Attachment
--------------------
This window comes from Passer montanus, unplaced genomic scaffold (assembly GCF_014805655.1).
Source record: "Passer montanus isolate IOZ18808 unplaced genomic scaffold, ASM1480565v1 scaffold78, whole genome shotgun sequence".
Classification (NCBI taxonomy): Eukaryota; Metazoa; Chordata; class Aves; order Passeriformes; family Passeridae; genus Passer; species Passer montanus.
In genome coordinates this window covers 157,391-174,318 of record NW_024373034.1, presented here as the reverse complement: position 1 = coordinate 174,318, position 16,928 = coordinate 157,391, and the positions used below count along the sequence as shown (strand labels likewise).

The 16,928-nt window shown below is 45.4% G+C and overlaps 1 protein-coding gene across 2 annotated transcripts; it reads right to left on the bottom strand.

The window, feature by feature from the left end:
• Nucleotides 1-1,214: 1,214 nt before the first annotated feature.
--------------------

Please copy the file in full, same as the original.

This window comes from Passer montanus, unplaced genomic scaffold (assembly GCF_014805655.1).
Source record: "Passer montanus isolate IOZ18808 unplaced genomic scaffold, ASM1480565v1 scaffold78, whole genome shotgun sequence".
Classification (NCBI taxonomy): Eukaryota; Metazoa; Chordata; class Aves; order Passeriformes; family Passeridae; genus Passer; species Passer montanus.
In genome coordinates this window covers 157,391-174,318 of record NW_024373034.1, presented here as the reverse complement: position 1 = coordinate 174,318, position 16,928 = coordinate 157,391, and the positions used below count along the sequence as shown (strand labels likewise).

The 16,928-nt window shown below is 45.4% G+C and overlaps 1 protein-coding gene across 2 annotated transcripts; it reads right to left on the bottom strand.

The window, feature by feature from the left end:
• Nucleotides 1-1,214: 1,214 nt before the first annotated feature.